We took with us a suitcase, two duffel bags, and four backpacks, just under 150 pounds of baggage. Here's the curious thing about that - I am exceptionally aware right now of just what we need to restart our life if the worst case happened and everything we own was gone. Turns out, it's a whole lot less than you'd think. The digital age has made this so much easier, too - the desktop we had to leave behind, I dumped all the photos, home videos, and music onto my IPOD. What was left went onto a flash drive, and then I backed up Itunes onto a couple DVDs (since our desktop is where I always sync the IPOD). That stuff takes up no space to carry.
Then we have our binder with important docs, like birth certificates, and a couple folders with investment info, taxes, and other miscellaneous paperwork. The boys carried their prized, most loved possessions, including a gallon bag of LEGOs (a small fraction of what they own, but enough to keep them happy). There are other things, too, obviously, like clothing and passports, the camera, and a few books to keep us busy.
There are things we left behind that I will be sad to lose, but overall, they are very few. Everything else is replaceable, and it's insured. The car will actually be the biggest loss because we have to carry Banhamian insurance on it, and it only covers damage you might cause to someone or something. It's an 8 year old car, but we were hoping to hang onto it for while longer and use it as a commuter car for Oliver when we buy a new family car next year. That will be our most painful financial hit.
Maybe it's all the moving I've done in my adult life (our six years in Washington was the longest I'd lived anywhere since I was 18), but I am realizing just how not attached to things I am. Oliver is the same way. Ultimately, that's probably the biggest factor in our deciding to stay in the Navy - we are experience junkies, and we don't care about stuff. Owning a house sometimes seems appealing, but it also seems like a financial albatross and something that will kill our mobility. By staying in the Navy, we get to keep moving, and we get to do some crazy stuff, like board that C-130 and have a flying experience unlike any we've ever had before (I've got some good pics, but seem to have forgotten the cord for the camera, and our laptop weirdly has no card reader, so I'll have to upload them later). The retirement is pretty appealing on many levels, but after the latest attack on that, I am no longer positive it will still be there when we finish his twenty years. So, if we stay, we have to stay for other reasons.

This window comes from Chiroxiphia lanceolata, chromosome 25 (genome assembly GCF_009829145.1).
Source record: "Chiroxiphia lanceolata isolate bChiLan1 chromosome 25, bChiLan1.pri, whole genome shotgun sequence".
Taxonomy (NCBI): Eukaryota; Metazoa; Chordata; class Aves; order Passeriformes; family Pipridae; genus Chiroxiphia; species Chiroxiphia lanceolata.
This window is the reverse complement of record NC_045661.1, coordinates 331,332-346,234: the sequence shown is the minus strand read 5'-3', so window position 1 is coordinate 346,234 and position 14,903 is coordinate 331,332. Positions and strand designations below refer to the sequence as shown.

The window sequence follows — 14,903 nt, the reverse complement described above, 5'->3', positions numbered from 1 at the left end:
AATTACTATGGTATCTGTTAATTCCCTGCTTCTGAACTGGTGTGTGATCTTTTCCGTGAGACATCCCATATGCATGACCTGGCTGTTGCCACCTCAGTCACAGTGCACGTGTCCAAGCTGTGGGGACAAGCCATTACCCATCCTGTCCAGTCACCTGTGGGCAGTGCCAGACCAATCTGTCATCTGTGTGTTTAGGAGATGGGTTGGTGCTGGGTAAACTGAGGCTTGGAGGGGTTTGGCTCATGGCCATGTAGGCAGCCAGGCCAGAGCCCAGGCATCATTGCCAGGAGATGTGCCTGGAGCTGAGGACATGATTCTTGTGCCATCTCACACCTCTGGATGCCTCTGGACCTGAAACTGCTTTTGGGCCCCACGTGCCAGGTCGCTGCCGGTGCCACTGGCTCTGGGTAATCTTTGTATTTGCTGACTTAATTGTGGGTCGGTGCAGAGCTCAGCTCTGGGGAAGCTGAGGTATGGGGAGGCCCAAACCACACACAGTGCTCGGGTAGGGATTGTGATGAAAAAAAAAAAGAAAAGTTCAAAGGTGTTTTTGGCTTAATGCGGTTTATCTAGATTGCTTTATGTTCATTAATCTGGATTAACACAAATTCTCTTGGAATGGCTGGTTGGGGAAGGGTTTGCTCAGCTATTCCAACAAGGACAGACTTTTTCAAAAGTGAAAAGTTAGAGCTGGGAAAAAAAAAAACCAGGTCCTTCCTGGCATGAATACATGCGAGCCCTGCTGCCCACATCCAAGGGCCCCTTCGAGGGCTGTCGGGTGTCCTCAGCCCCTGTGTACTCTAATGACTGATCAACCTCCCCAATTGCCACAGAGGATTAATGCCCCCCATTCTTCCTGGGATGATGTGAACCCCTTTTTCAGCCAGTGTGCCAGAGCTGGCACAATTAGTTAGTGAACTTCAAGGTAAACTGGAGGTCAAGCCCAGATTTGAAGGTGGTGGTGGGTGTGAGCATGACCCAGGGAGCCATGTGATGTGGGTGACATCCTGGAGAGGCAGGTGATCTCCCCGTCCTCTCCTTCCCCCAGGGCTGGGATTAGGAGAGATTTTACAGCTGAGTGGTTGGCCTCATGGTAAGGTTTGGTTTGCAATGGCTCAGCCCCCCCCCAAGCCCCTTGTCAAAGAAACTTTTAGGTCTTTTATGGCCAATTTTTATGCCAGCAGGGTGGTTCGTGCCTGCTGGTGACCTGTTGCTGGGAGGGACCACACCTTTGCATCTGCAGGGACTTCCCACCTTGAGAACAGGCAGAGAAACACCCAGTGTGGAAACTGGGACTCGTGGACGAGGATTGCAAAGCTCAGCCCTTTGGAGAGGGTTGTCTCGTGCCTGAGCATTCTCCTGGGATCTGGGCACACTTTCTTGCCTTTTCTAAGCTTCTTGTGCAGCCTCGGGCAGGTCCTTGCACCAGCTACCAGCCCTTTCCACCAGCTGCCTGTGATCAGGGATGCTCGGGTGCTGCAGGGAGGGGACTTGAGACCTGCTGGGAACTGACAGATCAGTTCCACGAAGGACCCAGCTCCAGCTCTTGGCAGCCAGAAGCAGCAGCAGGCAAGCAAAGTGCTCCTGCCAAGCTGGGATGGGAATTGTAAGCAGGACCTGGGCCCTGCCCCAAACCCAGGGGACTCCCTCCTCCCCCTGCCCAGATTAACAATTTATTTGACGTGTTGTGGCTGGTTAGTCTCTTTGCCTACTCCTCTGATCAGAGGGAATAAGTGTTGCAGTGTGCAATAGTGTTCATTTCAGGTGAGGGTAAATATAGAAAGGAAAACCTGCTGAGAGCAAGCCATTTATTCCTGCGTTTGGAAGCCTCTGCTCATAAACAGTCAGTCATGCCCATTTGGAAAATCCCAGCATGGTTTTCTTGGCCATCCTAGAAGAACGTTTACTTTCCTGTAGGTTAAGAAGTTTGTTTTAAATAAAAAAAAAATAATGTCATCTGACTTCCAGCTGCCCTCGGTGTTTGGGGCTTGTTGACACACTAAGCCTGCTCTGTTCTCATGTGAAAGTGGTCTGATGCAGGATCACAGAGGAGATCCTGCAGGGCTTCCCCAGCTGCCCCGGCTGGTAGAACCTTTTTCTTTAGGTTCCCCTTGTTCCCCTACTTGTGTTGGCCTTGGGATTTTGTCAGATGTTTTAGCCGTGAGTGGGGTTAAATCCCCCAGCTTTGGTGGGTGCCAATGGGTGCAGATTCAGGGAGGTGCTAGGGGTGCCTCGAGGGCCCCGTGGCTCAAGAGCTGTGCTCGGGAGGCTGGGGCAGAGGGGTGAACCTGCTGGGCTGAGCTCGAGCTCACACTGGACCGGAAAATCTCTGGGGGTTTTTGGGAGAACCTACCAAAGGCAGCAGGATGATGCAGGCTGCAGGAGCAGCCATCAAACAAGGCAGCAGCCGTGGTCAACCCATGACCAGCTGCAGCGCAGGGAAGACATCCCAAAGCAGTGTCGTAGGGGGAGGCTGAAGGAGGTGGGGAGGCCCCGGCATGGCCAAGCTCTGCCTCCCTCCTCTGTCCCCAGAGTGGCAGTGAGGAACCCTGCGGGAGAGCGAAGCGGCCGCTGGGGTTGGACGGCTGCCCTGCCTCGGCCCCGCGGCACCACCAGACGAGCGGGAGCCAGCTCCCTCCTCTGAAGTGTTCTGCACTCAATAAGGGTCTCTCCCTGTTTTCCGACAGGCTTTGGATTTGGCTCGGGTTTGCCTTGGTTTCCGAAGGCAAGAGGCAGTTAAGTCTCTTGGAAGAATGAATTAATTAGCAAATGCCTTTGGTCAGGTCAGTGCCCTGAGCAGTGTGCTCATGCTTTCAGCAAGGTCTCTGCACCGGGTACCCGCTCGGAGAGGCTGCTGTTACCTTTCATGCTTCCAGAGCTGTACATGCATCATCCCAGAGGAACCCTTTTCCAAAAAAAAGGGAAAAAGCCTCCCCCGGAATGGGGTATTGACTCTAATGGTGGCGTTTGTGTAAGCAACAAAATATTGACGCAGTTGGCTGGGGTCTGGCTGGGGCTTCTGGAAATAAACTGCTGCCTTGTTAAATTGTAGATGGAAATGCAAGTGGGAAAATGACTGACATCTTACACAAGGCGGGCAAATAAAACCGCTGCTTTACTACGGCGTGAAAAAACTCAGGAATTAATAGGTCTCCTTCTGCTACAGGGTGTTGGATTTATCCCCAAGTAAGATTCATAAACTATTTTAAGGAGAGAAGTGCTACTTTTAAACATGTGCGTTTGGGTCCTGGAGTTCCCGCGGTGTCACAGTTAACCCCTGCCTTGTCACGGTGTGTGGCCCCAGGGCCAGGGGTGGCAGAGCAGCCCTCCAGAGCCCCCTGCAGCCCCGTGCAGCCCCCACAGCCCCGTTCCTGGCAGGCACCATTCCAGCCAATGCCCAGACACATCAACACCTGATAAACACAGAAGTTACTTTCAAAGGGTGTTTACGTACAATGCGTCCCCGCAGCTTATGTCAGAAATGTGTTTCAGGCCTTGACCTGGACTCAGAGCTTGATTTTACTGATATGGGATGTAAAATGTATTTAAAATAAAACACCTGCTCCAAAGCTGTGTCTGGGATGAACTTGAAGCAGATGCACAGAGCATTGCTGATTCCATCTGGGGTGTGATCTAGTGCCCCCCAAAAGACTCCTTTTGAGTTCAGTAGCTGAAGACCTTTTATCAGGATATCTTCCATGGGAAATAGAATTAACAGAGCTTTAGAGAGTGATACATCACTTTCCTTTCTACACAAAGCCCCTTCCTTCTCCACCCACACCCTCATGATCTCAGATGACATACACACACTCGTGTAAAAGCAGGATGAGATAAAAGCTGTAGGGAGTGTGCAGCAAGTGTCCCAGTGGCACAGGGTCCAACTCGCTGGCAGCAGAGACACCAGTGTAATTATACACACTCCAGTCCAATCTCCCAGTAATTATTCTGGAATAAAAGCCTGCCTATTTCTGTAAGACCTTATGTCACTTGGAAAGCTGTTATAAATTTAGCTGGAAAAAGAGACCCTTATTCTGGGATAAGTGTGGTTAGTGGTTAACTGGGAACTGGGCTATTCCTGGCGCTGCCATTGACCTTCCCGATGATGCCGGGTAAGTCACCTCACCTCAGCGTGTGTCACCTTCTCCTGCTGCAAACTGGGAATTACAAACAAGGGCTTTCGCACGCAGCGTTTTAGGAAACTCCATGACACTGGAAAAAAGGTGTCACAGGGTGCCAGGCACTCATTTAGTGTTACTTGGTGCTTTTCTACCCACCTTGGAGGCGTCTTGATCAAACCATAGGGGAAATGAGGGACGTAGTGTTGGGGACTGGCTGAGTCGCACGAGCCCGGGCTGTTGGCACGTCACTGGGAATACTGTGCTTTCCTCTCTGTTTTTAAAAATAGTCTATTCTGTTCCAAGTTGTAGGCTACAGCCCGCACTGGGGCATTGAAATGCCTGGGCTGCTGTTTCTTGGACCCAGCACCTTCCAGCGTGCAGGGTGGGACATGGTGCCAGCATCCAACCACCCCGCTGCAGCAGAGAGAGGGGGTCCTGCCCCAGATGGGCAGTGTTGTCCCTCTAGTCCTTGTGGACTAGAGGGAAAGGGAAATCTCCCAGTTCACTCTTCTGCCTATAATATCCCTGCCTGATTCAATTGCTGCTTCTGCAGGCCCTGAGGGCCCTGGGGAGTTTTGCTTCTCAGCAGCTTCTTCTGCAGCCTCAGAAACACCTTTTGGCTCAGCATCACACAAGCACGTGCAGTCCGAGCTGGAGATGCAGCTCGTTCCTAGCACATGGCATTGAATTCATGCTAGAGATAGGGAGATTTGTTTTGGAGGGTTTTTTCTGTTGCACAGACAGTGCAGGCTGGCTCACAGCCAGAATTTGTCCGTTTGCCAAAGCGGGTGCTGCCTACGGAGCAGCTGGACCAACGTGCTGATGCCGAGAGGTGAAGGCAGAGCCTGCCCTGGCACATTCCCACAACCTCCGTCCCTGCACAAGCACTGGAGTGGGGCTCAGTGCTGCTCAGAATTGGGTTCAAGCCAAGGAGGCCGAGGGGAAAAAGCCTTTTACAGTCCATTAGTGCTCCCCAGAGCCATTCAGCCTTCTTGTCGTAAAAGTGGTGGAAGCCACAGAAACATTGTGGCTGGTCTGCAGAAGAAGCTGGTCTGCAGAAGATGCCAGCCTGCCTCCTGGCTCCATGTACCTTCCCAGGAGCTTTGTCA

Anyway, this is getting longer and longer. If you managed to keep reading, bravo to you! Clearly, I am just sitting in a hotel room with nothing to do but watch storm radar as Irene slowly advances through the islands. The waiting game is no fun.
Monday, August 22, 2011
The ultimate irony? We're being evacuated to the Florida coast. Where Irene is also supposed to hit. Sigh.
I've never been so reluctant to leave home before. We're getting on a plane tomorrow morning and I don't know when we'll be back. Our lodging and food is supposed to be covered, but no one seems to know how much or if a car will be covered, too. Because we need a car. They are just flying us there and letting us out on our own. I'm not too thrilled about it all.